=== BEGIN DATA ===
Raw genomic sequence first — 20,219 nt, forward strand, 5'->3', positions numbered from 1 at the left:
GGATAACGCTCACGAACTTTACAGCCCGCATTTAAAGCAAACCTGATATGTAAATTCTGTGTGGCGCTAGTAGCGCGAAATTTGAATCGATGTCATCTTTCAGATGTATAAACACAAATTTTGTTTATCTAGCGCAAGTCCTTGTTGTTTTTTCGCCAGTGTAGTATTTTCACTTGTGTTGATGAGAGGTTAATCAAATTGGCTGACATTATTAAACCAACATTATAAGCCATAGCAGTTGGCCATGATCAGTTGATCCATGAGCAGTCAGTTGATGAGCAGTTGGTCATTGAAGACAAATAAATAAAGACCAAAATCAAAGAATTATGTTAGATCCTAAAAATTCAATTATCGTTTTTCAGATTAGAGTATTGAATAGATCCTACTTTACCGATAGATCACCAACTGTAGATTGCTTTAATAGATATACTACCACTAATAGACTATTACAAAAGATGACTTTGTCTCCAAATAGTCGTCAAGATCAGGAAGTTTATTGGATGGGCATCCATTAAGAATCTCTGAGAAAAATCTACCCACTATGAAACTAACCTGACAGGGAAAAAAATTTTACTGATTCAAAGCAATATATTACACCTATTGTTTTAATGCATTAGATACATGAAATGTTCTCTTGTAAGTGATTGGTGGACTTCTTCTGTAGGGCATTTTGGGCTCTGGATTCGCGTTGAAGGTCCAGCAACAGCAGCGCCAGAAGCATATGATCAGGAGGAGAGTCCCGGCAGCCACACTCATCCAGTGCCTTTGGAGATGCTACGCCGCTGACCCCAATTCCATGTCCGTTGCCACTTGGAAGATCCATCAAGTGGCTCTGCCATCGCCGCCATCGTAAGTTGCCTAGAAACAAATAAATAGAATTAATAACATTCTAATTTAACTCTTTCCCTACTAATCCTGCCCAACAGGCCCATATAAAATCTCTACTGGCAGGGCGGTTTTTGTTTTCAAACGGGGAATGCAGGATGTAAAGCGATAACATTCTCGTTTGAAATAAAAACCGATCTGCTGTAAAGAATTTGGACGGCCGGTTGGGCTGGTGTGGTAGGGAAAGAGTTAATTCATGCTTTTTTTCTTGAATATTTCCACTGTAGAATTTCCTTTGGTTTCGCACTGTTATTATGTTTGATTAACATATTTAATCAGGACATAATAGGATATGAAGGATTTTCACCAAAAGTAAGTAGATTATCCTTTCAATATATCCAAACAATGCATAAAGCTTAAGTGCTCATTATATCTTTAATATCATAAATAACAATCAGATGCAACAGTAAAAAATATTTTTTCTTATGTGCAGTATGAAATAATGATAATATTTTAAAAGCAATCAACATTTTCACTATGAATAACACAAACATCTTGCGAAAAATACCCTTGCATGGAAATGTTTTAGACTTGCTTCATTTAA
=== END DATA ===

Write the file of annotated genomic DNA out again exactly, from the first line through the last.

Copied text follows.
Raw genomic sequence first — 20,219 nt, forward strand, 5'->3', positions numbered from 1 at the left:
GGATAACGCTCACGAACTTTACAGCCCGCATTTAAAGCAAACCTGATATGTAAATTCTGTGTGGCGCTAGTAGCGCGAAATTTGAATCGATGTCATCTTTCAGATGTATAAACACAAATTTTGTTTATCTAGCGCAAGTCCTTGTTGTTTTTTCGCCAGTGTAGTATTTTCACTTGTGTTGATGAGAGGTTAATCAAATTGGCTGACATTATTAAACCAACATTATAAGCCATAGCAGTTGGCCATGATCAGTTGATCCATGAGCAGTCAGTTGATGAGCAGTTGGTCATTGAAGACAAATAAATAAAGACCAAAATCAAAGAATTATGTTAGATCCTAAAAATTCAATTATCGTTTTTCAGATTAGAGTATTGAATAGATCCTACTTTACCGATAGATCACCAACTGTAGATTGCTTTAATAGATATACTACCACTAATAGACTATTACAAAAGATGACTTTGTCTCCAAATAGTCGTCAAGATCAGGAAGTTTATTGGATGGGCATCCATTAAGAATCTCTGAGAAAAATCTACCCACTATGAAACTAACCTGACAGGGAAAAAAATTTTACTGATTCAAAGCAATATATTACACCTATTGTTTTAATGCATTAGATACATGAAATGTTCTCTTGTAAGTGATTGGTGGACTTCTTCTGTAGGGCATTTTGGGCTCTGGATTCGCGTTGAAGGTCCAGCAACAGCAGCGCCAGAAGCATATGATCAGGAGGAGAGTCCCGGCAGCCACACTCATCCAGTGCCTTTGGAGATGCTACGCCGCTGACCCCAATTCCATGTCCGTTGCCACTTGGAAGATCCATCAAGTGGCTCTGCCATCGCCGCCATCGTAAGTTGCCTAGAAACAAATAAATAGAATTAATAACATTCTAATTTAACTCTTTCCCTACTAATCCTGCCCAACAGGCCCATATAAAATCTCTACTGGCAGGGCGGTTTTTGTTTTCAAACGGGGAATGCAGGATGTAAAGCGATAACATTCTCGTTTGAAATAAAAACCGATCTGCTGTAAAGAATTTGGACGGCCGGTTGGGCTGGTGTGGTAGGGAAAGAGTTAATTCATGCTTTTTTTCTTGAATATTTCCACTGTAGAATTTCCTTTGGTTTCGCACTGTTATTATGTTTGATTAACATATTTAATCAGGACATAATAGGATATGAAGGATTTTCACCAAAAGTAAGTAGATTATCCTTTCAATATATCCAAACAATGCATAAAGCTTAAGTGCTCATTATATCTTTAATATCATAAATAACAATCAGATGCAACAGTAAAAAATATTTTTTCTTATGTGCAGTATGAAATAATGATAATATTTTAAAAGCAATCAACATTTTCACTATGAATAACACAAACATCTTGCGAAAAATACCCTTGCATGGAAATGTTTTAGACTTGCTTCATTTAA